An interview with Jeff Zentner, winner of the 2016 AML Young Adult Novel Award for his debut novel, The Serpent King. Jeff’s book shares the stories of three teenagers living in a small town in Tennessee who each, in their own way, look for escape from the constraints they see limiting them. It’s been widely praised in numerous starred reviews and was also awarded the American Library Association’s William C. Morris Award for a debut YA novel. He came to writing books for young adults after a career in music, and his second book, Goodbye Days, was published earlier this year. His website (jeffzentnerbooks.com) has more on his books, hosts some of his music, and features one of the better FAQs on the Internet. Jeff is also an Assistant Attorney General for the State of Tennessee.
Can you tell us more about what inspired the writing of The Serpent King? Why this book, this setting, these characters?
I wrote The Serpent King as I was transitioning over from being a musician. I based the concept of the book on two songs that I had written, that I thought had more of a story to them than I had told in the original songs. I chose this setting and these characters because they had been in my head for a long time, producing songs without my knowing it.
You made a significant choice in this book to have the story presented in three different viewpoints (rather than a single, first-person narrator). What were the pros and cons that you weighed in making this decision?
It was challenging to write in this way because the name of the game in YA is immediacy, and nothing is more immediate than first person, present tense. So I knew I was taking a risk. Fortunately, books about rural, poor, Southern scions of snakehandling dynasties do gangbusters in the YA space (joke). What weighed on this decision was that I wanted to achieve a certain tone and voice to the book–a sort of mythic, lyrical feel, like a modern-day fairy tale. The best way to achieve this was with the distance of third-person past tense viewpoint.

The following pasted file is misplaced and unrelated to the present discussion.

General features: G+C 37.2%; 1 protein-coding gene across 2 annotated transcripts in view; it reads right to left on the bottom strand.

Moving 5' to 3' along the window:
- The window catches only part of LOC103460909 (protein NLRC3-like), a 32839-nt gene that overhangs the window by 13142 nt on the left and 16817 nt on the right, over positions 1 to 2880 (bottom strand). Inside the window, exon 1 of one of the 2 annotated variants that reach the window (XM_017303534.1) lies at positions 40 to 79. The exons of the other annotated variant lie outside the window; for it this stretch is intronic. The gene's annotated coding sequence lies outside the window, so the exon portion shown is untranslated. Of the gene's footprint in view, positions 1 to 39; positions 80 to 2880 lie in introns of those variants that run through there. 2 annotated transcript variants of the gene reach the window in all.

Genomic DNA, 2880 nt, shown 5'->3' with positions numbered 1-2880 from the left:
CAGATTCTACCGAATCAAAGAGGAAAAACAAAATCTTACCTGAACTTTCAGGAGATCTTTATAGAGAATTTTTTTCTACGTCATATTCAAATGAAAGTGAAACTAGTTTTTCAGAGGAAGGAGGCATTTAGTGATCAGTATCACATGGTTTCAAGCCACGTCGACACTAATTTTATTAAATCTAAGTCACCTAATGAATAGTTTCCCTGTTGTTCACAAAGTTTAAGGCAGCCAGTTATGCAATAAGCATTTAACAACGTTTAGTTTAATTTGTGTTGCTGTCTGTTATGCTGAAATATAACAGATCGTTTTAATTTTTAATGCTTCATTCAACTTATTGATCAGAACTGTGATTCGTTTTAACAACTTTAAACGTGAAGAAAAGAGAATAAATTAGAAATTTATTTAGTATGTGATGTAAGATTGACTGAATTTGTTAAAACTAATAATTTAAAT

Why did you want a mythic tone for this book?
I love it when stories imbue non-mythical places like small-town rural Tennessee with a mythical quality. There’s a certain dignity and weight that we assign to stories with such a quality, but it’s sort of arbitrary how we’ve decided what sort of stories are allowed to have that quality.
I wanted to write a story that felt like a superhero origin story, but where the superhero is a talented, thoughtful, beaten-down kid.
What was it like writing about a young man struggling with issues of faith/belief, especially knowing that you’re writing for a younger audience? Did you censor yourself or worry about the audience or their reactions as you wrote?
What’s funny is that I was so new to the YA world when I wrote it, I had no idea what topics had been dealt with in depth in the YA space. I just assumed that many, many books had dealt with struggles of faith/belief. I later came to find that that was not the case. For the most part, I don’t censor myself on the substance of my book. I did try to limit profanity and other content to the equivalent of a PG-13 rating, because it’s important to me that librarians in conservative areas not put themselves in professional danger by recommending my book to kids who struggle with faith, of which there are many in conservative places.
As a person of faith, do you feel any kind of obligation to explore issues of faith or religious belief in your work?
I wouldn’t phrase it so much as a social obligation, but an obligation born of who I am as a person. Faith has been a big part of my life, for better or worse. It’s hard to separate myself entirely from who I am when I write. So matters of faith will naturally creep in. That is, matters of faith have crept in. I’m currently writing a book where faith and religion play little or no role, so I might have successfully dealt with some things in my first two books. We’ll see if that sticks.